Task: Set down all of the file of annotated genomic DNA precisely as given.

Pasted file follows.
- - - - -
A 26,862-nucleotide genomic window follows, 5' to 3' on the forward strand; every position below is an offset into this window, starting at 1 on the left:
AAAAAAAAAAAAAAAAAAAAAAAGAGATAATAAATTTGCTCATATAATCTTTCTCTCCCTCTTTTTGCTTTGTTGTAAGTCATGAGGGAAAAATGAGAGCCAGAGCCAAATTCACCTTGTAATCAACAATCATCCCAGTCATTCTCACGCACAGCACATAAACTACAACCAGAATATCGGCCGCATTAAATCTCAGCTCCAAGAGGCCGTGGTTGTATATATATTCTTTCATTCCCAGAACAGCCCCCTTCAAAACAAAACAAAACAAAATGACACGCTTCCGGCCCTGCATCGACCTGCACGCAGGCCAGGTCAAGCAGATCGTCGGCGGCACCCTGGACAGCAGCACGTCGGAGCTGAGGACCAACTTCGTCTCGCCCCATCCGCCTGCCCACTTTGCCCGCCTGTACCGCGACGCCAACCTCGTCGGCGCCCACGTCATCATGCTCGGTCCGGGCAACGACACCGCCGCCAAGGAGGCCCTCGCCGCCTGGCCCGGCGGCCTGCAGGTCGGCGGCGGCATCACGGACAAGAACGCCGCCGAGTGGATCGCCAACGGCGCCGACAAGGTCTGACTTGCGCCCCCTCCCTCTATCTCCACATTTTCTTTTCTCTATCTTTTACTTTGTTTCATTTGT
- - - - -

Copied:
A 26,862-nucleotide genomic window follows, 5' to 3' on the forward strand; every position below is an offset into this window, starting at 1 on the left:
AAAAAAAAAAAAAAAAAAAAAAAGAGATAATAAATTTGCTCATATAATCTTTCTCTCCCTCTTTTTGCTTTGTTGTAAGTCATGAGGGAAAAATGAGAGCCAGAGCCAAATTCACCTTGTAATCAACAATCATCCCAGTCATTCTCACGCACAGCACATAAACTACAACCAGAATATCGGCCGCATTAAATCTCAGCTCCAAGAGGCCGTGGTTGTATATATATTCTTTCATTCCCAGAACAGCCCCCTTCAAAACAAAACAAAACAAAATGACACGCTTCCGGCCCTGCATCGACCTGCACGCAGGCCAGGTCAAGCAGATCGTCGGCGGCACCCTGGACAGCAGCACGTCGGAGCTGAGGACCAACTTCGTCTCGCCCCATCCGCCTGCCCACTTTGCCCGCCTGTACCGCGACGCCAACCTCGTCGGCGCCCACGTCATCATGCTCGGTCCGGGCAACGACACCGCCGCCAAGGAGGCCCTCGCCGCCTGGCCCGGCGGCCTGCAGGTCGGCGGCGGCATCACGGACAAGAACGCCGCCGAGTGGATCGCCAACGGCGCCGACAAGGTCTGACTTGCGCCCCCTCCCTCTATCTCCACATTTTCTTTTCTCTATCTTTTACTTTGTTTCATTTGT